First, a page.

Mr Evans-Pritchard explains further that “There may be serious economic trials ahead as we extract ourselves from the EU after more than forty years, but the slump in sterling is not one of them. The devaluation is necessary and desirable. The pound is now near ‘fair value’ based on the real effective exchange rate used by the International Monetary Fund … [and] … All that has happened is a correction of the extreme over-valuation of sterling before Brexit, caused by capital inflows. This left the country with the worst current account deficit in peace-time since records began in the 18th Century … [thus] … The fall is roughly comparable to the devaluation from 2007 to 2008 – though the same financial elites who talk so much of Armageddon today played it down on that occasion, mindful that their own banking crisis was the trigger.“
“But there is a deeper point today,” he goes on to explain, “that is often overlooked. Central banks across the developed world are caught in a deflationary trap. The ‘Wicksellian’ or natural rate of interest has been falling ever lower with each economic cycle and is now at or below zero in half the global economy, a full seven years into the expansion … [and] … This paralyses monetary policy and has dark implications for the next downturn. It is why central banks are desperately trying to drive down their currencies to gain a little breathing room, or in the case of the US Federal Reserve to stop the dollar rising … [but] … By the accident of Brexit, Britain has pulled off a Wicksellian adjustment that eludes others … [and] … With luck, the economy may even generate a few flickers of inflation, enough to let the Bank of England raise interest rates and start to restore ‘intertemporal’ equilibrium.“
Which brings us back to the “soft” versus “hard” Brexit. Ambrose Evans-Pritchard says that “Personally, I have been in favour of a “soft Brexit” that preserves unfettered access to the single market and passporting rights for the City, but not at any political cost – and certainly not if it means submitting to the European Court, which so cynically struck down our treaty opt-out on the Charter in a grab for sweeping jurisdiction … But what has caused me to harden my view – somewhat – is the open intimidation by a number of EU political leaders. “There must be a threat,” said French president Francois Hollande. “There must be a price… otherwise other countries or other parties will want to leave the European Union.”” In other words, some European leaders, notably from Europe’s Latin or Romantic Southern tier, might want to punish Britain … which would, very likely amount to shooting themselves in the foot.
“These,” Mr Evcans-Pritchard says, of President Hollande’s remarks, “are remarkable comments in all kinds of ways, not least in that the leader of a democratic state is threatening a neighbouring democracy and military ally. What he is also admitting – à son insu – is that the union is held together only by fear. He might as well write its epitaph … [because] … Mr Hollande and German Chancellor Angela Merkel invariably fall back on the four freedoms -movement, goods, services, and capital -enshrined in EU treaty law, as if they were sacrosanct … [but] … These freedoms are nothing but pious shibboleths. They often do not exist, and where they do exist they are routinely honoured in the breach. Services make up 70pc of the EU economy yet account for just 22pc of internal EU trade. All attempts to open services up to cross-border commerce have been defeated, to the detriment of Britain … [and] … The sorry saga of the Services Directive in 2006 tells all you need to know about how the EU works. “The French and Germans gutted it,” said Professor Alan Riley from the Institute for Statecraft … The ‘country of origin rule’ that would have allowed firms to operate anywhere in the EU under their own domestic law was dropped, casualty of the “Polish plumber” scare. The directive did not cover health care, transport, legal services, professions, tax experts, and the like. Germany protected its guilds … Online and digital trade across borders remains minimal, riddled with barriers. Britain’s All-Party Parliamentary Group for European Reform concluded that “there is no single market in services in any meaningful sense.”“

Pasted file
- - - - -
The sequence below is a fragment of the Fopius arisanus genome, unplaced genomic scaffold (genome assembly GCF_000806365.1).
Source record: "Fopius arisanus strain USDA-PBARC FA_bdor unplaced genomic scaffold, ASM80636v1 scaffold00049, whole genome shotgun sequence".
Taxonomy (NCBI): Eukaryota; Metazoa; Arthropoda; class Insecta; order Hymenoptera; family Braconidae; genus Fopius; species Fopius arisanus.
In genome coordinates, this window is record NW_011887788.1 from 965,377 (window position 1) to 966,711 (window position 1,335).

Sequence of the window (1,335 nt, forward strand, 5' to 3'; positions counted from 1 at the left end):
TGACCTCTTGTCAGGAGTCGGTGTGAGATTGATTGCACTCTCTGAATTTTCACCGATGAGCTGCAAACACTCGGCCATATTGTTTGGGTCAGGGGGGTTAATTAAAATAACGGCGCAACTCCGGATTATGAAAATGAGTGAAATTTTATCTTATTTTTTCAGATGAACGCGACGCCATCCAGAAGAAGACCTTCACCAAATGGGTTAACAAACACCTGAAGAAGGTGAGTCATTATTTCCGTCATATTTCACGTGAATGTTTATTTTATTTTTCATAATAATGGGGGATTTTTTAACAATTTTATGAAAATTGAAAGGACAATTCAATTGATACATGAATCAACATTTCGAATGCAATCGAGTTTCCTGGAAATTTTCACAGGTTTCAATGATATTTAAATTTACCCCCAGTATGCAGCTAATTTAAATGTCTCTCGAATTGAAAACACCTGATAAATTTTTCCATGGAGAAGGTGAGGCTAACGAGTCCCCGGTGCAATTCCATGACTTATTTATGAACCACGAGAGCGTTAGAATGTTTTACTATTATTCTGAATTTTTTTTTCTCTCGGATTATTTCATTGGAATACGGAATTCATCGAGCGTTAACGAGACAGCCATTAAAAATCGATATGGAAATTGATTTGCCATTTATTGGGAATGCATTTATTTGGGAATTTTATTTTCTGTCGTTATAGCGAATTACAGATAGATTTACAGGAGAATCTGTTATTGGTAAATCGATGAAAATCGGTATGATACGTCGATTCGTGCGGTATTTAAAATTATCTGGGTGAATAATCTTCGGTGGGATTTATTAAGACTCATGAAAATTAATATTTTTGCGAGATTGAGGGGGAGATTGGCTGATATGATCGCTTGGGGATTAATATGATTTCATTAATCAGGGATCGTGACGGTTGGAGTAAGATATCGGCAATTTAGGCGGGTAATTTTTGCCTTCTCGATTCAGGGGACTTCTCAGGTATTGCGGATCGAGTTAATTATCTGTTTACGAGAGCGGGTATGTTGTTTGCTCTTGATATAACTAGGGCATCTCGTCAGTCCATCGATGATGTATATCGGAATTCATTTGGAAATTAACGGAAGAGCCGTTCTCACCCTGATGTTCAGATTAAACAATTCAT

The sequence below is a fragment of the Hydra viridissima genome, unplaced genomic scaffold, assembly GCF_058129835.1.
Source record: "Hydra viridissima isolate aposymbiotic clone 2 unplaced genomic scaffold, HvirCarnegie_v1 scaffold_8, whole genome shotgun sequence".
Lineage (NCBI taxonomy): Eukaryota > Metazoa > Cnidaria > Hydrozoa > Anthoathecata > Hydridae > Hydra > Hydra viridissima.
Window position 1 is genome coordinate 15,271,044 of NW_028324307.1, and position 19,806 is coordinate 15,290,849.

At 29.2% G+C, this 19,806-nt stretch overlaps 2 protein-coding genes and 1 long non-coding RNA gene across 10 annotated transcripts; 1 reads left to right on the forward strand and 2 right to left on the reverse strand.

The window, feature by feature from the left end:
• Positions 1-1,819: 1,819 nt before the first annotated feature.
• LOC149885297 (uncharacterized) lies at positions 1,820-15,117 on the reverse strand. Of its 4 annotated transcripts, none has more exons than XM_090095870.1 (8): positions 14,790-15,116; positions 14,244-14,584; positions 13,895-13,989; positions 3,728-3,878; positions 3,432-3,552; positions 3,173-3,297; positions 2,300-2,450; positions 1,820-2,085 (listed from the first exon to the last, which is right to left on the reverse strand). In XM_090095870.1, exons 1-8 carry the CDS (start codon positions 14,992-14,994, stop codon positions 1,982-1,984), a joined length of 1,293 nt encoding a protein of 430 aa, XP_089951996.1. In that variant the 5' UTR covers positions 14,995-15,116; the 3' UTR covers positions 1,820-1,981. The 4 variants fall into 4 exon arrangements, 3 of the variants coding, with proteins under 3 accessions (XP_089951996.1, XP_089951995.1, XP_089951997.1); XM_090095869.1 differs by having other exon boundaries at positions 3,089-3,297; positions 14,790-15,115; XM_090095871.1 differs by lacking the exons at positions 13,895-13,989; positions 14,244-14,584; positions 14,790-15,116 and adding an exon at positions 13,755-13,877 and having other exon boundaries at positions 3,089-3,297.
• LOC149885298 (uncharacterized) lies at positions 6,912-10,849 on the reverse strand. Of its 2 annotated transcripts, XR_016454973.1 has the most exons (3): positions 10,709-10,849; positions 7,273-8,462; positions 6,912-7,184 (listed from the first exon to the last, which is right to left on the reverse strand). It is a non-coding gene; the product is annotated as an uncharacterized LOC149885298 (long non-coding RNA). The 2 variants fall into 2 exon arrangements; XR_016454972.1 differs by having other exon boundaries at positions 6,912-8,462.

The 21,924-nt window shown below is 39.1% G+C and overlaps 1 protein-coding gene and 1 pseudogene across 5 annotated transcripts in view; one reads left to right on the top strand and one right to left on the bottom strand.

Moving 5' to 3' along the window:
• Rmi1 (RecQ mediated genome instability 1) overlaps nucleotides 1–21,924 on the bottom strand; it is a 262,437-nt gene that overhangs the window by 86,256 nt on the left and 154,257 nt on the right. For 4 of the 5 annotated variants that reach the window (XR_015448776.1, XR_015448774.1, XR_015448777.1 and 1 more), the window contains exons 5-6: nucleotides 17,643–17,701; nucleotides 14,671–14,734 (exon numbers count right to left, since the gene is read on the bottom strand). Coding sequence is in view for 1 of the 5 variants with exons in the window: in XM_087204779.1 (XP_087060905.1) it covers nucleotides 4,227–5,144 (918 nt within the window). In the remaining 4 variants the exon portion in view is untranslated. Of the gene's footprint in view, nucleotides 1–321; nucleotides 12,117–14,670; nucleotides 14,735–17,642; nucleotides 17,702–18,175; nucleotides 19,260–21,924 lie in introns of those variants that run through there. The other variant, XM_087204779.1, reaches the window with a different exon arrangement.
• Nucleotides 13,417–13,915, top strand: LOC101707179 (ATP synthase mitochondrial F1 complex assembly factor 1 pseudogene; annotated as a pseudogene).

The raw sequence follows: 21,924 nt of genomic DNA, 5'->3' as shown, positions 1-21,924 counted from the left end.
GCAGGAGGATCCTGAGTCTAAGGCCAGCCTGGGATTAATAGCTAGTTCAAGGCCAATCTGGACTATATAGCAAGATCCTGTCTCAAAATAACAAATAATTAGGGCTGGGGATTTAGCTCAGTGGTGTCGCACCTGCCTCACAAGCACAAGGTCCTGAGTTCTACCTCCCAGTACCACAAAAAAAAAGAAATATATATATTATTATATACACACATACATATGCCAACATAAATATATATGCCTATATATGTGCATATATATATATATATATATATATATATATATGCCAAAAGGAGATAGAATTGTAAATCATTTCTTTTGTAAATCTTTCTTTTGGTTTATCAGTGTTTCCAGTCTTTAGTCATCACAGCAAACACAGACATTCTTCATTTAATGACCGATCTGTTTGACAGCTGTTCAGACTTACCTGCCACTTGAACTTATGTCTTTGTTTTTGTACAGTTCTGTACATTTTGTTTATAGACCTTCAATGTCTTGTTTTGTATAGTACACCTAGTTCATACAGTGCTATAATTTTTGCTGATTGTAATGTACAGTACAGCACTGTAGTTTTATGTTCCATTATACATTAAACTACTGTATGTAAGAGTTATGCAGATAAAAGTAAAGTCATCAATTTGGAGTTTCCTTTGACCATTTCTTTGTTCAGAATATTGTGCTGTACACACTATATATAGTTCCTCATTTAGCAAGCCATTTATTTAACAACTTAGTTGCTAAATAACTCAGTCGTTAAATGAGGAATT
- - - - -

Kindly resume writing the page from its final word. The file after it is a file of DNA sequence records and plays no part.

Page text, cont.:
“As Brussels correspondent I covered the parallel fiasco of the takeover directive,” he goers on to explain, and “This too was sabotaged by France and Germany, after fourteen wasted years. They reinstated poison pills and a host of tricks in an explicit attempt to stop ‘Anglo-Saxon predators’ taking over their companies, even as their own companies were free to stalk British prey … “It was disgusting,” one Commission official told me at the time. Frits Bolkestein, the quixotic single market chief, was despondent. “It is tragic to see how Europe’s broader interests can be frustrated by certain narrow interests,” he said.”
“So much,” he says, “for the freedoms of capital and services. Nor has the free movement of people been strictly upheld. France and Germany – unlike Britain – blocked access to their labour markets and welfare systems for East Europeans for seven years after they joined the EU in 2004. It was a political decision … [and] … The four freedoms are really just aspirational guidelines, enforced when expedient, neglected at other times. The rigid exhortations from Paris, Berlin, and Brussels that there can be no free trade with Britain unless there is unrestricted migration – even after leaving the EU – is politics masquerading as principle. If they want to find a compromise solution, they can do so easily.“
In fact, he suggests, a “hard” Brexit may be the better choice because it will, sooner rather than later, show the Europeans that they need Britain at least as much as it needs Europe.
So how does this relate to a parliamentary debate?
Well, the “raucous wrangling in the House” that, Mr Evans-Pritchard suggests “greatly complicates negotiating tactics” will, I believe, inform the Europeans that the British are less divided than many think and that they are, in fact, better prepared for a “hard” Brexit than is Europe. It will give British Brexit proponents a chance to enumerate the many and manifest failings of the common market. It will give Bexit opponents an opportunity to pressure the government into announcing some defensive measures that may make many Europeans think twice about not offering Britain a soft(er) Brexit than President Hollande envisions. It will also give the British people an opportunity to revisit how they see their relationship with e.g. Australia, Canada and New Zealand versus their relationships with, say, Austria, Croatia and Malta.
The whole Brexit process is a crisis of sorts. It is not true that, in Chinese, the words for crisis and opportunity are the same, but there is a saying in Chinese that “危机与机会并存/机遇与挑战并存” which means, roughly that challenges and opportunities coexist or there are opportunities to be found in crises. So it is with the Brexit: yes it is a crisis and a “hard:” Brexit may be a bigger, more complex challenge than a “soft” Brexit. But there are also commensurate opportunities for Britain and for Europe. The best way to find the opportunities is to explore the crises through open, reasoned debate.